He also said he had advised Theuma against seeking a pardon, especially since former OPM chief of staff Keith Schembri was “Yorgen’s friend” and was lending a hand after the murder.
Bribes and leaks
Then came three sittings of the public inquiry into the journalist’s killing.
During the first session on Monday, acting police commissioner Carmelo Magri weighed in on claims that ex-deputy police commissioner Silvio Valletta’s phone leaked details about the murder investigation to Fenech.
Magri told the public inquiry that he had personally spoken to Valletta about the leak allegations and he had denied them.
But while he said Valletta’s call logs had been detained, he did not know if police had seized his mobile phone.
Earlier this month, a court heard claims that Valletta had tipped off Fenech, the man suspected of masterminding Caruana Galizia’s murder, that police were going to arrest the alleged middleman in the plot.
On Wednesday, Melvin Theuma testified during the second sitting of the public inquiry and another earthquake was soon to follow.
This time all eyes were on an alleged bribe offered by Fenech to the Nationalist Party in a bid to stop outspoken MEP David Casa from getting re-elected.
Theuma claimed Fenech had grown frustrated by Casa’s interest in his secret offshore company 17 Black and had offered the PN money to ensure he was not re-elected.
PN leader Adrian Delia moved to issue a sworn declaration denying he was ever approached by Fenech, or anyone else, with a financial offer to undermine the campaign of any PN election candidate.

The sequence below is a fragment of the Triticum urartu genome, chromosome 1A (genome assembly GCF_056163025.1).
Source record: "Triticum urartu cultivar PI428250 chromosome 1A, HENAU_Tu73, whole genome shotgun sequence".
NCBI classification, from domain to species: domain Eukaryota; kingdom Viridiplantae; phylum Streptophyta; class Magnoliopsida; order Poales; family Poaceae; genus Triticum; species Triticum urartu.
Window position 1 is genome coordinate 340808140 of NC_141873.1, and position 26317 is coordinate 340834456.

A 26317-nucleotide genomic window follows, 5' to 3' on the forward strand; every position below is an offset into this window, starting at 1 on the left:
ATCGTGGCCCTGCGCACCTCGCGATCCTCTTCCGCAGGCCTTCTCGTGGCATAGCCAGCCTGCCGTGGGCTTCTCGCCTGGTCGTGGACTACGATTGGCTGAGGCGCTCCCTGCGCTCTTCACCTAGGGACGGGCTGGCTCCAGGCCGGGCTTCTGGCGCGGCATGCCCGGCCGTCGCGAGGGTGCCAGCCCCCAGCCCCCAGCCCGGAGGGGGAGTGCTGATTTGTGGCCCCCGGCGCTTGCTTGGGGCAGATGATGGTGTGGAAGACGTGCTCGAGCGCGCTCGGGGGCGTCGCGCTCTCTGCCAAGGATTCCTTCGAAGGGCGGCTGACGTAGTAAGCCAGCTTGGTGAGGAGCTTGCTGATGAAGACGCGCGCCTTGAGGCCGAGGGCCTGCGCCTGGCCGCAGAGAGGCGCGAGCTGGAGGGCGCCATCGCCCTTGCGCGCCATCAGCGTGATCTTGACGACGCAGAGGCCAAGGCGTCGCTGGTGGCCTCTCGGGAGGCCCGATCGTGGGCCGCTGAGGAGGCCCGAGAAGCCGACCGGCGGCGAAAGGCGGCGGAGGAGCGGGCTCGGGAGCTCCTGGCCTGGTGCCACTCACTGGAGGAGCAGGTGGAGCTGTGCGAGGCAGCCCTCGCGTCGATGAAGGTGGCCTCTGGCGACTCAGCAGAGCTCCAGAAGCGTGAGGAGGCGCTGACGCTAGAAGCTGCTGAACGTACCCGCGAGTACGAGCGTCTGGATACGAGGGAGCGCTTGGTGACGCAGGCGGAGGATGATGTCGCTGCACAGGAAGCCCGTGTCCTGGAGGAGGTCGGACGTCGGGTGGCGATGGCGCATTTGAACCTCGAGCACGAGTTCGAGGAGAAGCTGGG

The police have opened an investigation into the matter and claims that the bribe could have ranged between €50,000 and €250,000.
The third and final session of the public inquiry for this week, saw a court-appointed IT expert detail his investigation into claims that former economy minister Chris Cardona had allegedly visited a German brothel in 2017.
Basing his findings on technical phone-location data provided by a German service provider, court expert Keith Cutajar said he had worked his way through records linked to one particular antenna.
The former economy minister has denied visiting the brothel and went on to sue Caruana Galizia over the claims. Evidence including phone-location data submitted to the courts in that defamation case has never seen the light of day.
Meanwhile, the court expert said that the location of the antenna was within a “very reasonable range” from Velbert, the location of the Acapulco brothel.
A phone registered as belonging to “Dr Cardona” had been registered on that antenna, the expert said.
Tomorrow the compilation of evidence against Yorgen Fenech will continue in court.
First on the witness stand will be Adrian Vella, the personal doctor to Fenech who allegedly passed on a note to him detailing how Chris Cardona had commissioned the murder. The note allegedly originated from Keith Schembri.
Then the testimony many have been waiting for: Schembri is also expected to be called in to testify. What will the questioning revolve around?
On Wednesday, the public inquiry will continue with Attorney General Peter Grech and homicide detective inspector Kurt Zahra.